With ICD-10 set to hit in just a few months, the topic of ICD-10 has been getting heavy press coverage, and you might have seen a couple of articles about new rulings and proposed rules. It can get a little complicated, but it’s important to know the facts and differentiate between rules that have been passed and rules that are just being proposed. We’re here to lay out the facts and answer three common questions with a yes, no, and maybe.
ICD-10 Eyecare Industry News: Yes, No, Maybe
Will the ICD-10 compliance deadline be extended beyond October 1, 2015? NO.
In 2014, the compliance date got pushed back a year, but it is very unlikely that it will happen again this year. Your ICD-10 implementation should not be undertaken with the assumption that an extension will be granted. The Department of Health and Human Services (HHS) has no plans to extend the compliance date for implementation of ICD-10, and therefore, you should plan to complete the steps required to implement ICD-10 on October 1, 2015.
Do we get more flexibility when coding with ICD-10? YES.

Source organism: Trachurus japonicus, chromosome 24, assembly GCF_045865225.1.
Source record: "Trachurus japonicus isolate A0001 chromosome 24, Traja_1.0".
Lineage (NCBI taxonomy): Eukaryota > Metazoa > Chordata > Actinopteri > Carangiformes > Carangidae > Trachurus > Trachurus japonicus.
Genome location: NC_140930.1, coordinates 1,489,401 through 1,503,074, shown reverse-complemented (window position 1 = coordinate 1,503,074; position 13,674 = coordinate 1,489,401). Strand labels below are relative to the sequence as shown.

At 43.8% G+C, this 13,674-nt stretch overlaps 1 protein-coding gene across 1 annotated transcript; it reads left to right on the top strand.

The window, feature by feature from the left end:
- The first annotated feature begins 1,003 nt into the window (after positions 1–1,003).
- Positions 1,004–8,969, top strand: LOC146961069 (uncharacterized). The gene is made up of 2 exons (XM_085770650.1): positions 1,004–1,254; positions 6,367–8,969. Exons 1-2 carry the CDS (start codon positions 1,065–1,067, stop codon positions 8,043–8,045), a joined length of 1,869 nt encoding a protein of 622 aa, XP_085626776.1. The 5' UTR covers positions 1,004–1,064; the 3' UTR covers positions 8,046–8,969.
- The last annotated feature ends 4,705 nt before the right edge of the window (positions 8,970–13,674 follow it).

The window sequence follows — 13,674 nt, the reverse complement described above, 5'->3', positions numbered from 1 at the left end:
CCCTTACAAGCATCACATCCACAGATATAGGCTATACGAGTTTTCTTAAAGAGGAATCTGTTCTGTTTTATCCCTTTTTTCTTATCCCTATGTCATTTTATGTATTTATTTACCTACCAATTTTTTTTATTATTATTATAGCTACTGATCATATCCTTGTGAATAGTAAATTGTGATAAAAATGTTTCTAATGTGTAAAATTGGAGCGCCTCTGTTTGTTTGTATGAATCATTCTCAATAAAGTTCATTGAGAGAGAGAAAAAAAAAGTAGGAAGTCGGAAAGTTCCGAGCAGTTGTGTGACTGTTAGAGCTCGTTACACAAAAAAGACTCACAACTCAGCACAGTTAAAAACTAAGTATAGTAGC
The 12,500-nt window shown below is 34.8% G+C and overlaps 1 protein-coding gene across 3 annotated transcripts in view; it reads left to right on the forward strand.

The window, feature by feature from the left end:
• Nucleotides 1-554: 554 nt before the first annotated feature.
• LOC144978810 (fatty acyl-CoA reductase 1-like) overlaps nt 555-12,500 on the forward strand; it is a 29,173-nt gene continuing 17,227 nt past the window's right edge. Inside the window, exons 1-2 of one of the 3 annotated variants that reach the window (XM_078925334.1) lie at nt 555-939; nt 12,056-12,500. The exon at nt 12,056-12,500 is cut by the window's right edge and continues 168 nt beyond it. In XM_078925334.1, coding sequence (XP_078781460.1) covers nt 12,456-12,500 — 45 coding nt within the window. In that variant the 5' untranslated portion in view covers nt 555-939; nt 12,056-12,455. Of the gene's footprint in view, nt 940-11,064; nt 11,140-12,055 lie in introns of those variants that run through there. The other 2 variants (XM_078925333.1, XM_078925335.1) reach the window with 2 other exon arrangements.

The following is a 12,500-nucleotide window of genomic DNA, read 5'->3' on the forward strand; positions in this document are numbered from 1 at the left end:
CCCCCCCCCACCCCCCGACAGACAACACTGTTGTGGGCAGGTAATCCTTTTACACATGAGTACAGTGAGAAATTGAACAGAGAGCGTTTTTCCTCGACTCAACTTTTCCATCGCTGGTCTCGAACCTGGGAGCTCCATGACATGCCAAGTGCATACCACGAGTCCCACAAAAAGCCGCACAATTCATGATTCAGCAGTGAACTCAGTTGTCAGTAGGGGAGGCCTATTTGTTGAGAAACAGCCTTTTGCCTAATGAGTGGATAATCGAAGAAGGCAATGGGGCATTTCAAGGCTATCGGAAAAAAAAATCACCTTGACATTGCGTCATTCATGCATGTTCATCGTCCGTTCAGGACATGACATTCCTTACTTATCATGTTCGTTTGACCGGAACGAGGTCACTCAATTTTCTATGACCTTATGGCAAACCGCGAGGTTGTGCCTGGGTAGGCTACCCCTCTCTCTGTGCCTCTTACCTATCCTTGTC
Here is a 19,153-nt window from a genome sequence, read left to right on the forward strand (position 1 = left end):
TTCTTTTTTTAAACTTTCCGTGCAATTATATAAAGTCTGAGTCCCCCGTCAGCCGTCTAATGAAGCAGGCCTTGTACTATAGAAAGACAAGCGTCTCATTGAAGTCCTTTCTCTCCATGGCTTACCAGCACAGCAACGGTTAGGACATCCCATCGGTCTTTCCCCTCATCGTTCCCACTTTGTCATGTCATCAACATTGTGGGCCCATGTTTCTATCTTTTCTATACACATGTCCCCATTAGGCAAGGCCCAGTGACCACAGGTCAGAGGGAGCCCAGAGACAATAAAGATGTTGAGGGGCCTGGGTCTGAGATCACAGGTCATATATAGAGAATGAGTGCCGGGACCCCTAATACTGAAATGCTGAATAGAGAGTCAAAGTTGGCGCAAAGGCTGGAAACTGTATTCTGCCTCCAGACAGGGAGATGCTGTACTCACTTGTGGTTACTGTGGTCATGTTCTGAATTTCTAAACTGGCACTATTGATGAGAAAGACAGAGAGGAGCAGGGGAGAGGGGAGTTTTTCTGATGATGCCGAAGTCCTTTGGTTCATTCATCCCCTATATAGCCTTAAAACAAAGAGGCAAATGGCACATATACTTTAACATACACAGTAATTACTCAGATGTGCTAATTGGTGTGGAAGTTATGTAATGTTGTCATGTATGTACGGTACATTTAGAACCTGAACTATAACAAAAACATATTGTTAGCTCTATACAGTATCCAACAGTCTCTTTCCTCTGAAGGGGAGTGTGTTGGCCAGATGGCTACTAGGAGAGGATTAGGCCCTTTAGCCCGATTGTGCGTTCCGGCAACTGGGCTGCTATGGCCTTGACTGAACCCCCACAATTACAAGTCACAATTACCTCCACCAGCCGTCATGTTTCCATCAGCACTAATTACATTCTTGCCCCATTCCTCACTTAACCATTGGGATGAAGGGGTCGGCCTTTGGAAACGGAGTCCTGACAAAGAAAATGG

It’s important to be specific in your documentation, even if you’re using an EHR. Adding more details during the exam will enable the system to generate the proper code. You should start getting into the habit of adding specific documentation as soon as possible. But the CMS does offer some flexibility.
For one year after October 1, 2015, Medicare will not deny claims “based solely on the specificity of the ICD-10 diagnosis code” as long as the provider used a valid code “from the right family.” What this all means is that Medicare will not deny payment for unintentional errors. And Medicare claims will not be “audited based on the specificity of the diagnosis codes as long as they are from the appropriate family of codes.” This transition period will give your practice more time to get up to speed with ICD-10 coding.
Is dual coding allowed past October 1, 2015? MAYBE... but don’t count on it!
There’s been no shortage of ICD-10 legislations trying to make the switch easier on physicians all over the country. So you might have heard of the latest proposal to allow dual coding of ICD-9 and ICD-10 codes for the first six months after the transition.
This ruling has yet to pass, but the CMS has repeatedly stated that its claims processing systems are not capable of accepting ICD-9 and ICD-10 codes at the same time. It will be a costly decision, and many industry leaders have stepped out to voice their concerns about the ramifications of this ruling.
As of now, the CMS has been very firm on the October 1, 2015 deadline. More proposed ruling to delay compliance will be expected, but we recommend being fully prepared for the transition.
We’ll be keeping up with more ICD-10 industry news, so to stay informed, subscribe to the VisionWeb blog and get blog notifications sent straight to your inbox.